ASSUMING THE ENVIRONMENT IS DUST FREE. I already have a Honeywell (http://www.apug.org/forums/437328-post428.html. Its a great Idea to hook it to a timer to run it at night. I already have humidity control with dehumidifier, a humidifier (for different times of the year) and a sling phychrometer and a 'dial gauge' hygrometer to monitor humidity. Goals are 55 in the summer and 45 in the winter. (Without intervention the summer humidity is 65-70 and the winter humidity is 25-30)
    I had a look at this link. I don't see how you can have a dust-free environment when you're sharing your dark room with a work shop and storage. If I were you, I'd try to find some way to close off a dedicated darkroom area and make that as dust free as possible.

    Dan

  6. #46
    David A. Goldfarb's Avatar
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    Quote Originally Posted by ic-racer View Post
    Seriously, though, If you dust your negatives under white light or safelight, let me know. If you do it under white light, what do you do with the clean negative while you are preparing the paper and glass under safelight conditions? I think at this point this is this issue that will sway me between the simple glass plate vs the contact frame. I was kind of set on the contact frame until I re-read Adams, where he says he does not use it.
    I use a contact print frame, and I dust the glass and the neg with a 4" Kinetronics brush and/or Dust Off with the lights on. Frame goes face down, neg face up on the glass, lights off. If I notice any dust under safelight, then I'll dust it off again.
    flickr--http://www.flickr.com/photos/davidagoldfarb/
    Photography (not as up to date as the flickr site)--http://www.davidagoldfarb.com/photo
    Academic (Slavic and Comparative Literature)--http://www.davidagoldfarb.com

  7. #47
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    Who really WANTS to do contacts?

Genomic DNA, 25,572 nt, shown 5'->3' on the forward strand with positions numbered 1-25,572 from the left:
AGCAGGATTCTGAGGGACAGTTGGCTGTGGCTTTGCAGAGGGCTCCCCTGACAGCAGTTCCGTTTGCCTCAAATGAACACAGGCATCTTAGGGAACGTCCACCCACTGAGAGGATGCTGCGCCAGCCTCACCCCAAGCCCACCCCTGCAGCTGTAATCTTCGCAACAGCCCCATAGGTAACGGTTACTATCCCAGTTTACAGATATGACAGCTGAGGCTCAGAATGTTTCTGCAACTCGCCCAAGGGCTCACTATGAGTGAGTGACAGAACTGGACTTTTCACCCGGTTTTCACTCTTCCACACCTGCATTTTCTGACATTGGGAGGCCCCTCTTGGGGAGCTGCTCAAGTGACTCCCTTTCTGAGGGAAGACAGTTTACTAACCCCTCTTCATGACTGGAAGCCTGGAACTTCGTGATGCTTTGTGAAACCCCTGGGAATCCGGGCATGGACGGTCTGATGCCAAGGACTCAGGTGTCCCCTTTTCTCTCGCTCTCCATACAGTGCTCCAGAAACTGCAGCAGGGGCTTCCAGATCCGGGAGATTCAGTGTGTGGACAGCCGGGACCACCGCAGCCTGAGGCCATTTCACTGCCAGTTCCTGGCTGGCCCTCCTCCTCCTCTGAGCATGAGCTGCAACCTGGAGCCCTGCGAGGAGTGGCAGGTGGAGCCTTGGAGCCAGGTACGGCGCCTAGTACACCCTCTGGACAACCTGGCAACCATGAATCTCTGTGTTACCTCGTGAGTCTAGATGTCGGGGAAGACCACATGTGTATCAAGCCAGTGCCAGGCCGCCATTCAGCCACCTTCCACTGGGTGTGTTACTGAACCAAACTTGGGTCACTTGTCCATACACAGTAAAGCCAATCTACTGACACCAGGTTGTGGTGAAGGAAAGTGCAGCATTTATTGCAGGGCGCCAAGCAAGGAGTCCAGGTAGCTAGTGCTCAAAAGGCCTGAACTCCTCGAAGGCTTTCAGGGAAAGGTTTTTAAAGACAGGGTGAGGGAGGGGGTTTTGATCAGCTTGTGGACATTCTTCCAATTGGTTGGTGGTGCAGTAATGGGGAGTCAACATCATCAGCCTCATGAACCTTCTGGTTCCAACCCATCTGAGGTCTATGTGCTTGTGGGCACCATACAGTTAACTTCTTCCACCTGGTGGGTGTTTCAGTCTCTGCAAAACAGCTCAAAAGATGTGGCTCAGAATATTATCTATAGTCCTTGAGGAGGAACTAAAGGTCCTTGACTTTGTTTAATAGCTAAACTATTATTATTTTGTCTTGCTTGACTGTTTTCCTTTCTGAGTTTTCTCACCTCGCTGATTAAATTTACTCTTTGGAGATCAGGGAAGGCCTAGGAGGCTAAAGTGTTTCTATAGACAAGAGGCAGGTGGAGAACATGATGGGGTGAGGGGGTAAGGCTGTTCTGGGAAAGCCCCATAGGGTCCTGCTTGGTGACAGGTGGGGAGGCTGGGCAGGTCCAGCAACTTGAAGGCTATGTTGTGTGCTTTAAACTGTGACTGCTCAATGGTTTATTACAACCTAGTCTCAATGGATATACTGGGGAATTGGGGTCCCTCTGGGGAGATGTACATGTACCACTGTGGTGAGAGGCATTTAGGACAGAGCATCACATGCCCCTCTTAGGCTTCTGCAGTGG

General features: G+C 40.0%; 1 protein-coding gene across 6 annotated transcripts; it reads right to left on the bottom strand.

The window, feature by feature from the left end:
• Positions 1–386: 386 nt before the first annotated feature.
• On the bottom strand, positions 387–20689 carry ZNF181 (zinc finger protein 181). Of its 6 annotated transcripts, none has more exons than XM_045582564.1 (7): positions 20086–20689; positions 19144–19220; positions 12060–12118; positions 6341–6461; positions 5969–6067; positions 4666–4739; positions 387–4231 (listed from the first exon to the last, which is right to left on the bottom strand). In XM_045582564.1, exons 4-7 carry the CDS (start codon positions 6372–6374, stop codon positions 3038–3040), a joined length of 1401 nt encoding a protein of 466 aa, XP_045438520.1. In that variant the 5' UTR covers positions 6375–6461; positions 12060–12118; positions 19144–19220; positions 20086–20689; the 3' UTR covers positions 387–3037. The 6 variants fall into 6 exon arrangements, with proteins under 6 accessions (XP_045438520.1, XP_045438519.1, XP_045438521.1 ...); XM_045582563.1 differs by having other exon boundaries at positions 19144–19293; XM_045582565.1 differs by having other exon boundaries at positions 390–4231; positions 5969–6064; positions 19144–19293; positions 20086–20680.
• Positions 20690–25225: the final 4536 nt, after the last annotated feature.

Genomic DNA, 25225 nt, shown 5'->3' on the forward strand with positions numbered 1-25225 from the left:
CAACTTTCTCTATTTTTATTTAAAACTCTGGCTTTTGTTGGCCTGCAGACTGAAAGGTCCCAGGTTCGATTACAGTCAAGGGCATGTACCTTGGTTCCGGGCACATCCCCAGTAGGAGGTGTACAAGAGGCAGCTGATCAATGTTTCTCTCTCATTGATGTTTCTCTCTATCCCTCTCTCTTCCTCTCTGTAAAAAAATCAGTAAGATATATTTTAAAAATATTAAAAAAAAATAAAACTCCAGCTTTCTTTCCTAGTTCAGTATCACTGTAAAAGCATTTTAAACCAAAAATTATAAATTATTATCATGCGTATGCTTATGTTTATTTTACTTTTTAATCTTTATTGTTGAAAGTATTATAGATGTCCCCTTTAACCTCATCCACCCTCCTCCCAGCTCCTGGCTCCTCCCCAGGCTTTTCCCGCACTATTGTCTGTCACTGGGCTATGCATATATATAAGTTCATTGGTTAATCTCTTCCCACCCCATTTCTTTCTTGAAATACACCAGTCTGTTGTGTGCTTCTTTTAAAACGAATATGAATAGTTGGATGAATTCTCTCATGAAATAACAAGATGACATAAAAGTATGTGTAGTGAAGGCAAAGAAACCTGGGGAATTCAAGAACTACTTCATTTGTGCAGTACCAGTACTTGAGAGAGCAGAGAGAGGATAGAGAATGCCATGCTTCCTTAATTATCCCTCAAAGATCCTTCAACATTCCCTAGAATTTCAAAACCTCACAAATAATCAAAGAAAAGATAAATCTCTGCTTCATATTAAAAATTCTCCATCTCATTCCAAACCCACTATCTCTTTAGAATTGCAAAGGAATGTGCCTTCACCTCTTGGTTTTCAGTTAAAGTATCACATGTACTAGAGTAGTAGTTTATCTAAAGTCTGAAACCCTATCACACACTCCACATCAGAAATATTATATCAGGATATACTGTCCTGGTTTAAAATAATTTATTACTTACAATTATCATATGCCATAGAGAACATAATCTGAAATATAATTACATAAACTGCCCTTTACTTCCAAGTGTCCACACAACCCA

After reading that web site on printing Adams work I was curious how you all felt about contact printing 8x10 vs Projection printing. That is, do you contact print because you don't have an 8x10 enlarger? Or do you do it because it is "better" than using an enlarger?

    Personally, I'd like to get an 8x10 enlarger at some point, if I decide to stick with the 8x10. I guess that if I were to convince myself that contacts were better, it would temper my enthusiasm for an 8x10 enlarger.

  8. #48
    Ian Leake's Avatar
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    Quote Originally Posted by ic-racer View Post
    Who really WANTS to do contacts?
    I do, for one. OK, I use Pt/Pd but even when I was printing on enlarger paper I prefered contact prints. For me they are the right size, richer, "truer" (for want of a better word), and easier than enlarging. All of that is subjective (and other people will surely have a different opinion), but for me contact prints are the only way to go. I still have an enlarger, but only because I'd like to work out how to create internegatives from 6x6 roll film.

  9. #49
    David A. Goldfarb's Avatar
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    They're different. Big prints from big negs can be impressive, but contact prints can have a kind of three-dimensional quality that is characteristic of contact prints.

    There is also something appealing about working at a 1:1 ratio, where the image you see on the groundglass is the same size as the print.

    Contact printing of course opens up the possibility of other processes, and that has its attractions.
    flickr--http://www.flickr.com/photos/davidagoldfarb/
    Photography (not as up to date as the flickr site)--http://www.davidagoldfarb.com/photo
    Academic (Slavic and Comparative Literature)--http://www.davidagoldfarb.com

  10. #50

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    Quote Originally Posted by ic-racer View Post
    After reading that web site on printing Adams work I was curious how you all felt about contact printing 8x10 vs Projection printing. That is, do you contact print because you don't have an 8x10 enlarger? Or do you do it because it is "better" than using an enlarger?

    Personally, I'd like to get an 8x10 enlarger at some point, if I decide to stick with the 8x10. I guess that if I were to convince myself that contacts were better, it would temper my enthusiasm for an 8x10 enlarger.

    PLEASE don't buy an 8x10 enlarger. APUG doesn't have enough file space on their servers to help you accomplish using one. If you can't contact print GIVE UP! My wife and I have taught kindergarteners how to contact print and with excellent results. I can't believe this discussion has gone on for 5 pages!

    Walker